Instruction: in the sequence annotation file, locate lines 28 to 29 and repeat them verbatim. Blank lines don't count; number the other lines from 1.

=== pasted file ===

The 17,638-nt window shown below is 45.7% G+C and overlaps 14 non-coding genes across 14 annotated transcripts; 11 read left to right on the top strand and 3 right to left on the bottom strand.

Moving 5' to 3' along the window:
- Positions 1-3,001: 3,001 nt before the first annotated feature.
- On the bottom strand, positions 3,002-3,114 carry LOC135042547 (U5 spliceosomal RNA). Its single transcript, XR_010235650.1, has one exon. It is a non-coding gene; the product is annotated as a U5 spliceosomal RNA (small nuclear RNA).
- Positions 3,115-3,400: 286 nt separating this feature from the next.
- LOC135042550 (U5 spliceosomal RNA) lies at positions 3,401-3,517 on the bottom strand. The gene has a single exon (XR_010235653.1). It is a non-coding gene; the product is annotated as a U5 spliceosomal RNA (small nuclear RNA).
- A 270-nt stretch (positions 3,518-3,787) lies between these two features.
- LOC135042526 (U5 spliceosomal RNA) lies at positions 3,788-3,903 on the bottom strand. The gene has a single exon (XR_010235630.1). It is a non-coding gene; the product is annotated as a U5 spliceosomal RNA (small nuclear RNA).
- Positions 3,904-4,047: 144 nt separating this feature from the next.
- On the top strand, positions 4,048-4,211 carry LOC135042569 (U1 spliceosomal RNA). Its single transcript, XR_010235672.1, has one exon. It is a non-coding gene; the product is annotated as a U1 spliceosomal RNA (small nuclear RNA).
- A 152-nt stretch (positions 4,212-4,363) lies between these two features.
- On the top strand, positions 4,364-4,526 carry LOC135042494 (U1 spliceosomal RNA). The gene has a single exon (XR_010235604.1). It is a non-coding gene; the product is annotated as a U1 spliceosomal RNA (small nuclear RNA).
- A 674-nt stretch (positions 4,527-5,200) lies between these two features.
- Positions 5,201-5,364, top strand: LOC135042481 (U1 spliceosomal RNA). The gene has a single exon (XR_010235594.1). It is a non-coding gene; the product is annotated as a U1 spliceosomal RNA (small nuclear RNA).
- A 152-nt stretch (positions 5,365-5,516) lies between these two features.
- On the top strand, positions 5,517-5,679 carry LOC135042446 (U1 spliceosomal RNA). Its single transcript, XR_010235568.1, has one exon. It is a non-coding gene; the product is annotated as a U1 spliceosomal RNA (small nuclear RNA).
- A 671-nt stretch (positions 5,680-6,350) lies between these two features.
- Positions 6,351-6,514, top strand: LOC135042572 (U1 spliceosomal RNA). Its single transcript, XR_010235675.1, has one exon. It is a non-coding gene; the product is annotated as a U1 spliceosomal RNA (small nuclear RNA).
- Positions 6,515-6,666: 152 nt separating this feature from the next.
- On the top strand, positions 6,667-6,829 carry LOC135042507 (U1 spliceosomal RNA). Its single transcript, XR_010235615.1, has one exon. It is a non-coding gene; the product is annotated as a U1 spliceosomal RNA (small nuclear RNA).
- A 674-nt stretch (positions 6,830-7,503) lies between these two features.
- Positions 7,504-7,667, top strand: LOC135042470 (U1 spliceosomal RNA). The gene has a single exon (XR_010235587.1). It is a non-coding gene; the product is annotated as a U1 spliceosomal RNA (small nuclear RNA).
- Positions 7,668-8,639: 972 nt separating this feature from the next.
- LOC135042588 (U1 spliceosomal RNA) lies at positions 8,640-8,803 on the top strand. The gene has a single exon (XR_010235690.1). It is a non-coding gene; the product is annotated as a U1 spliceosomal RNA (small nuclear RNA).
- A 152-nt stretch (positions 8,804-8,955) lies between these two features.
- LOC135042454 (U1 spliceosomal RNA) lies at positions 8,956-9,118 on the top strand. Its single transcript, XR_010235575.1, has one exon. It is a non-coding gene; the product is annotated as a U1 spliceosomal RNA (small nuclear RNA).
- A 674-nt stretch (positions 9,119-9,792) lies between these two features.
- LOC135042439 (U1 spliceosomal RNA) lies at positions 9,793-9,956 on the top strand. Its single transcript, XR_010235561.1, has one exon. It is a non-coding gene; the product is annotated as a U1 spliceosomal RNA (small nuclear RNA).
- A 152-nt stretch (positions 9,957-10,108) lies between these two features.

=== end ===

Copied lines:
- LOC135042439 (U1 spliceosomal RNA) lies at positions 9,793-9,956 on the top strand. Its single transcript, XR_010235561.1, has one exon. It is a non-coding gene; the product is annotated as a U1 spliceosomal RNA (small nuclear RNA).
- A 152-nt stretch (positions 9,957-10,108) lies between these two features.